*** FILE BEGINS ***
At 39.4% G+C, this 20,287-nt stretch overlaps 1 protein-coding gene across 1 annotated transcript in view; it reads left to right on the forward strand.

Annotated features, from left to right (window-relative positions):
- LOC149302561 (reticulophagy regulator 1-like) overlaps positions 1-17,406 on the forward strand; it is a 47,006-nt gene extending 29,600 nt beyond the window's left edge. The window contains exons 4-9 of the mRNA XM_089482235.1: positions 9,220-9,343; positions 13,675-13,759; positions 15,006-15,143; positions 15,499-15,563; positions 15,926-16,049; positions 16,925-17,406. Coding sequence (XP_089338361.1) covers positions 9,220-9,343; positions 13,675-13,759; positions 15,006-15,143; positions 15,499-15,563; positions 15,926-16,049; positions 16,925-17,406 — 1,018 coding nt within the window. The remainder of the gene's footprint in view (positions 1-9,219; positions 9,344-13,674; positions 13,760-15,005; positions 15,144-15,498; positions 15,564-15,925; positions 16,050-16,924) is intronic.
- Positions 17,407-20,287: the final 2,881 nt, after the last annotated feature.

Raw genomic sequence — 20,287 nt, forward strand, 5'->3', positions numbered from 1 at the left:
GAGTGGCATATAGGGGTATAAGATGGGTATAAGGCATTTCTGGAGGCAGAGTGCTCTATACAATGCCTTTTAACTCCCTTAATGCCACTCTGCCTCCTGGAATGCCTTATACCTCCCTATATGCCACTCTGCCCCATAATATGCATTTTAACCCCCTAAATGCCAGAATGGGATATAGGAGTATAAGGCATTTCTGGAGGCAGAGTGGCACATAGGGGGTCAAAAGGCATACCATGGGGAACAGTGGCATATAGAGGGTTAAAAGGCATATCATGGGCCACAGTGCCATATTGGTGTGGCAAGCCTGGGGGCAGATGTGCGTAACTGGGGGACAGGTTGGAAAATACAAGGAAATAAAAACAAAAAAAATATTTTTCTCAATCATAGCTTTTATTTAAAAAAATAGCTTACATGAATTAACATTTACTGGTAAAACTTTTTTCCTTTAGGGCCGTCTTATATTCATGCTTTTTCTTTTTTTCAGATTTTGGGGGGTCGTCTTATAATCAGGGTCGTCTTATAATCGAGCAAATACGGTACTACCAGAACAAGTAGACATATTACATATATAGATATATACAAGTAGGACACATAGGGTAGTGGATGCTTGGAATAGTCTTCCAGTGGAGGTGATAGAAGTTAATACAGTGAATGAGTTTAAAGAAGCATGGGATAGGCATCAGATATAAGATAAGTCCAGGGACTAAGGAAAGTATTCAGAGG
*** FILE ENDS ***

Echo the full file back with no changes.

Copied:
At 39.4% G+C, this 20,287-nt stretch overlaps 1 protein-coding gene across 1 annotated transcript in view; it reads left to right on the forward strand.

Annotated features, from left to right (window-relative positions):
- LOC149302561 (reticulophagy regulator 1-like) overlaps positions 1-17,406 on the forward strand; it is a 47,006-nt gene extending 29,600 nt beyond the window's left edge. The window contains exons 4-9 of the mRNA XM_089482235.1: positions 9,220-9,343; positions 13,675-13,759; positions 15,006-15,143; positions 15,499-15,563; positions 15,926-16,049; positions 16,925-17,406. Coding sequence (XP_089338361.1) covers positions 9,220-9,343; positions 13,675-13,759; positions 15,006-15,143; positions 15,499-15,563; positions 15,926-16,049; positions 16,925-17,406 — 1,018 coding nt within the window. The remainder of the gene's footprint in view (positions 1-9,219; positions 9,344-13,674; positions 13,760-15,005; positions 15,144-15,498; positions 15,564-15,925; positions 16,050-16,924) is intronic.
- Positions 17,407-20,287: the final 2,881 nt, after the last annotated feature.

Raw genomic sequence — 20,287 nt, forward strand, 5'->3', positions numbered from 1 at the left:
GAGTGGCATATAGGGGTATAAGATGGGTATAAGGCATTTCTGGAGGCAGAGTGCTCTATACAATGCCTTTTAACTCCCTTAATGCCACTCTGCCTCCTGGAATGCCTTATACCTCCCTATATGCCACTCTGCCCCATAATATGCATTTTAACCCCCTAAATGCCAGAATGGGATATAGGAGTATAAGGCATTTCTGGAGGCAGAGTGGCACATAGGGGGTCAAAAGGCATACCATGGGGAACAGTGGCATATAGAGGGTTAAAAGGCATATCATGGGCCACAGTGCCATATTGGTGTGGCAAGCCTGGGGGCAGATGTGCGTAACTGGGGGACAGGTTGGAAAATACAAGGAAATAAAAACAAAAAAAATATTTTTCTCAATCATAGCTTTTATTTAAAAAAATAGCTTACATGAATTAACATTTACTGGTAAAACTTTTTTCCTTTAGGGCCGTCTTATATTCATGCTTTTTCTTTTTTTCAGATTTTGGGGGGTCGTCTTATAATCAGGGTCGTCTTATAATCGAGCAAATACGGTACTACCAGAACAAGTAGACATATTACATATATAGATATATACAAGTAGGACACATAGGGTAGTGGATGCTTGGAATAGTCTTCCAGTGGAGGTGATAGAAGTTAATACAGTGAATGAGTTTAAAGAAGCATGGGATAGGCATCAGATATAAGATAAGTCCAGGGACTAAGGAAAGTATTCAGAGG